Siri Perakum - love, conflict, loss -- BUT TRUTH?
Dr Somaratna Dissanayake and Renuka Balasuriya should be commended for the grand cinematic creation 'Siri Perakum' for three reasons. Firstly, although the theme and the plot deviates from the already established historical accounts stated in Rajawaliya and Mahavansa, both Somaratna and Renuka have reconstructed and recreated a subjective history and have created a film which produces a 'truth effect' upon the audience.
Secondly, the superb aesthetic technique explores all aspects of human life experiences including, childhood pleasures, love, conflicts, loss and gain and even death. Thirdly, the genre, style and structure of the film are powerful with strong historical as well as contemporary relevance as it argues a persuasive political and moral case while offering convincing characters and a realistic setting.
The creators of Siri Perakum have selected a turbulent period in Sri Lankan history when the Polonnaruwa regime was crumbling and the Dambadeniya era was being born external forces were playing havoc while internal treason and power conflicts were boiling.
King Vijaya Bahu 111 (1238-1271) had to fight against Magha and in 1235 he had to shift the seat of Government from Polonnaruwa to Dambadeniya. It was in the village Kalundava the prince Parakramabahu grew up as Appuva in a Gamarala's cottage together with Gamamahage and their two daughters. The prince was brought there by a washer woman (redi nanda), given to her by Vijaya Bahu's faithful minister. It was a safety measure taken to save the prince from the evil plans of Vijaya Bahu's second queen who was planning to place her son Vathimi on the Sri Lankan throne.
This queen was not a Sinhala Buddhist. Vathimi could not become king and the Buddhist clergy, in particular the Chief High Priest (Sangaraja) was against the queen's evil plan. So the film builds on this main conflict and Somaratna has expertly crafted this film during a hard time in history. It is an outstanding film on account of this strategy itself.
|Venturing onto the village|
The title of the film is symbolic of an outstanding hero. The wondrous countryside with hills, forests, lakes, waterfalls, paddy fields together with simple hard working folk fauna and flora appear and reappear as icons right throughout the film. The joyous rhythm of childhood is quite impressively portrayed with music and dance.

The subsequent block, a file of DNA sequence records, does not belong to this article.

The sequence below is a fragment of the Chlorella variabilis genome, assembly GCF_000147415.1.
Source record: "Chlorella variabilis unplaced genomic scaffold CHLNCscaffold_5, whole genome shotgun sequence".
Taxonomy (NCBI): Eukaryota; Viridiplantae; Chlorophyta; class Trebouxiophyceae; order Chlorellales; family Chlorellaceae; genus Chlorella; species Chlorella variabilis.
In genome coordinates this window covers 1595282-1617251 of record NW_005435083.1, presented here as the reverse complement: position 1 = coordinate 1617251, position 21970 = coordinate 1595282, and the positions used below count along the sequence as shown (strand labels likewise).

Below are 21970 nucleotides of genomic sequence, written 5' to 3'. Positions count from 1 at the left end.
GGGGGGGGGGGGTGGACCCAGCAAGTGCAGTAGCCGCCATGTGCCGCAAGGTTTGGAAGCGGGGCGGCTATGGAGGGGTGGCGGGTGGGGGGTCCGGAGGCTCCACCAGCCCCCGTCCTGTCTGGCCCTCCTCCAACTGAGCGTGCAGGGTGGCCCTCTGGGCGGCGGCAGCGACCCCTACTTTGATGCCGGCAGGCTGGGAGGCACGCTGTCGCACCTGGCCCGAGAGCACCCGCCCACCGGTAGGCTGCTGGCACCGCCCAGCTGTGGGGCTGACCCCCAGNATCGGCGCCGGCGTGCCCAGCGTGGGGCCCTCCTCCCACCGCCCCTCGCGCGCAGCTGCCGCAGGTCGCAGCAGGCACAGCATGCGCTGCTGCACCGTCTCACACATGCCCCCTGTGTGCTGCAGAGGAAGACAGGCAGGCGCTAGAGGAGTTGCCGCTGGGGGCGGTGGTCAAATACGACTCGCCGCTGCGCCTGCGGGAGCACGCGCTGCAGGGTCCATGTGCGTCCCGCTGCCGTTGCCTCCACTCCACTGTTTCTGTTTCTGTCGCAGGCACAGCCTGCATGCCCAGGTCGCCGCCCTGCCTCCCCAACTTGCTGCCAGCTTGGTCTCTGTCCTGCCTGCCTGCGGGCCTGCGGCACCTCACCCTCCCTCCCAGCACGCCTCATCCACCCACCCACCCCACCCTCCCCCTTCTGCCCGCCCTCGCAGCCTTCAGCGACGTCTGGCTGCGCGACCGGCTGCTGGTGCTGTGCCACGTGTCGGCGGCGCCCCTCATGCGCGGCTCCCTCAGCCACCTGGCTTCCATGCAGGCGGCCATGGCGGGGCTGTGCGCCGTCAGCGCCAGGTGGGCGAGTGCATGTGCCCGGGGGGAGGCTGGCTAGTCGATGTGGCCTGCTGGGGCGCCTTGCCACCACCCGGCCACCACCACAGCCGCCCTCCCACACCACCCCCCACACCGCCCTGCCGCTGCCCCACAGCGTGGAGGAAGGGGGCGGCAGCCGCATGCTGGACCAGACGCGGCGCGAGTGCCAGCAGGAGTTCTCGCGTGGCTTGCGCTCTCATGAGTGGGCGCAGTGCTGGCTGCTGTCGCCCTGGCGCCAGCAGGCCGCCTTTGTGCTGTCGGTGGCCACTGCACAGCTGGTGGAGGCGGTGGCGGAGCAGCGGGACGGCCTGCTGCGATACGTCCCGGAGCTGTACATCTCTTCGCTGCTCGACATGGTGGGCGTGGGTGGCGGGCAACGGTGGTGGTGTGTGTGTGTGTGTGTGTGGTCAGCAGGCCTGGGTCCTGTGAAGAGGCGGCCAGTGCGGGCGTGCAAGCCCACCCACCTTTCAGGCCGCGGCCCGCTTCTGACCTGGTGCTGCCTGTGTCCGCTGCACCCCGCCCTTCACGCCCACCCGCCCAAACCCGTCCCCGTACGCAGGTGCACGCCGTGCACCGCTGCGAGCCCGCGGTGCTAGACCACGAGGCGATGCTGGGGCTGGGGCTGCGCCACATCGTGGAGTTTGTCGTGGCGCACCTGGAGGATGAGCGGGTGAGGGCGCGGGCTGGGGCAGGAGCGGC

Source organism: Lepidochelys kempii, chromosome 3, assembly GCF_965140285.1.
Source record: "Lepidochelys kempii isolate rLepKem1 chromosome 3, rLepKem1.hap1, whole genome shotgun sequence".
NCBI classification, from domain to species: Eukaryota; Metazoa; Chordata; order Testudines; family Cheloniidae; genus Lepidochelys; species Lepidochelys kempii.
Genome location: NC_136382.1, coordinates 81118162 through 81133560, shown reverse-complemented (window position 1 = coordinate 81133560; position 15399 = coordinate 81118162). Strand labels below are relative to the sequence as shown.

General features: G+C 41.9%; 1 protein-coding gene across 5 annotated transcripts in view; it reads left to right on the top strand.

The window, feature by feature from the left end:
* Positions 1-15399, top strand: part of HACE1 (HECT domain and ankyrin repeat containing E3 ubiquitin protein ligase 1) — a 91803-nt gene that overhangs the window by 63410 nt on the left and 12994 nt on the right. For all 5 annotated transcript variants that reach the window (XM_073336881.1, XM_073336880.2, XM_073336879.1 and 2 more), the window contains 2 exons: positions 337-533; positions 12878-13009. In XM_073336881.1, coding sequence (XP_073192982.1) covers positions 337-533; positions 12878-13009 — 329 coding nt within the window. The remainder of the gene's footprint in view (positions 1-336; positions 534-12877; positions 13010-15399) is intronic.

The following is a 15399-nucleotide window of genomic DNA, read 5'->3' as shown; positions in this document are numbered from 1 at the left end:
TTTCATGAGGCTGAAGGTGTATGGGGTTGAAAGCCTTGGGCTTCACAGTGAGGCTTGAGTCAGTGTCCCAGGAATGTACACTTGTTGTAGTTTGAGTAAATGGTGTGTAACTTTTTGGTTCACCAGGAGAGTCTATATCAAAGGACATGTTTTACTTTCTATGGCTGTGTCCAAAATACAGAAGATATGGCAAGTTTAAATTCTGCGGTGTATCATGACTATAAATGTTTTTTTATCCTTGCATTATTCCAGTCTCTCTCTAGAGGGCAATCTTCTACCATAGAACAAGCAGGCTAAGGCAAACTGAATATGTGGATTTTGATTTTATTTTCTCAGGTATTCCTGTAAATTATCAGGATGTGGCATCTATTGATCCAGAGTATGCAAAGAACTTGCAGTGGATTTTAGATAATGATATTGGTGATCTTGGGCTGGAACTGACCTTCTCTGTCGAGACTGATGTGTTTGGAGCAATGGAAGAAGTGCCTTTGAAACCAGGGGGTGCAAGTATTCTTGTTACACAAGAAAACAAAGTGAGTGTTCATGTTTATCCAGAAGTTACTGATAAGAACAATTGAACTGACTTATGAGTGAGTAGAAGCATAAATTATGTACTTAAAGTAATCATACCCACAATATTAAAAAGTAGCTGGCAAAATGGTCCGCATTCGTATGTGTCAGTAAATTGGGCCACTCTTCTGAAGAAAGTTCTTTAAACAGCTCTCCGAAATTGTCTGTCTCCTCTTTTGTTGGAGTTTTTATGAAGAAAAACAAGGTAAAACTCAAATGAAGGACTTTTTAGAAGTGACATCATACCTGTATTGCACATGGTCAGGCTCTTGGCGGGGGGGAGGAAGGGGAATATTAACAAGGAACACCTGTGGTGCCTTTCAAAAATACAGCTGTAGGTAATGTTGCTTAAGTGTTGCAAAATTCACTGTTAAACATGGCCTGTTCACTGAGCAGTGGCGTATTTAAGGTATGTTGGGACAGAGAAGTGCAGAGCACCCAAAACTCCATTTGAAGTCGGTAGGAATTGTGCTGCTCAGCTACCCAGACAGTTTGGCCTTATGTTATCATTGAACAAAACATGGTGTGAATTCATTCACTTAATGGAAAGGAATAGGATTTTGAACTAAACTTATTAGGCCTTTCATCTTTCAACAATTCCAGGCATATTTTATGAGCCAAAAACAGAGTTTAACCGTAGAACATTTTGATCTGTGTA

The flocks of white cranes lifting over the fields and the buffaloes roaming are symbolic of freedom. The dream of Appuva of a swarm of bees covering his leg up to the knee level is a traditional symbol heralding a wondrous fortune. Accordingly the Royal Tusker kneels before him and Appuva becomes the king of Sri Lanka.
The Gamarala's cottage, the village blacksmith's workshop, and many other places symbolize the rural life was during the chosen historic period. In the structure of the film the traditional linear pattern is retained with an impressive breath taking introduction followed by interwoven conflicts and a bright resolution is observed.
There is also a sub-plot woven around Appuva, Gamarala's family with the two daughters and the washerwoman. But it merges with the main plot and leads into the big finale shattering all dreams of the villagers of Kalundeva and the audience.
The opening scene of the film is impressive and remarkable as it introduces the key characters placed in the proper perspective, setting and relationships to be followed by the terrible war to save the nation from the imposters/invaders.
It also sets the basic socio-economic and political situation in a turbulent period in history. By and by Somaratna takes the audience through a voyage towards a heritage by this serial masterpiece cinematic creation. It is not a romantic fairytale. It imples that during that turbulent period. Sri Lanka was really a divided or even class based society, with different standards and different lifestyles for people according to their means and not according to their merits.
The crucial and unique strength and power of the Buddhist clergy for saving Buddhism and the nation are concentrated in the Sangaraja.
Somaratna and Renuka have been blessed by a team of excellent artists. Chandani Seneviratne (Redi Nanda), Jayani Senanayake (Gama Mahage), Bimal Jayakody (Gamarala), Palitha Silva (King) and Sampath Tennakoon (The Sangarajaa) are outstanding. Sonali Fonseka as Sirimal Etana has a long way to go.
Somaratne and Renuka have been very careful in selecting children and teenagers for the budding roles. The child actor for the prince offers a memorable performance. Akila as Appuva displays his performance potential quite impressively.
Somaratne could have faced two challenges. Firstly, aspects of the Sinhala language used in communication-speech acts and speech events-could have given him enough headaches in reproducing. The second is related to the dress/costumes worn during that historic period.
Siri Parakum is represented as a legendary hero. Stylistically this creation is realistic and naturalistic and character, dialogue and narration.
The presentation is impressionistic with instantaneous and fluidly scene shifts blurring time and space. The most remarkable scene in the film is the appearance of the queen before the Sangaraja when the Sangaraja declined accepting the queen's order to appear before her.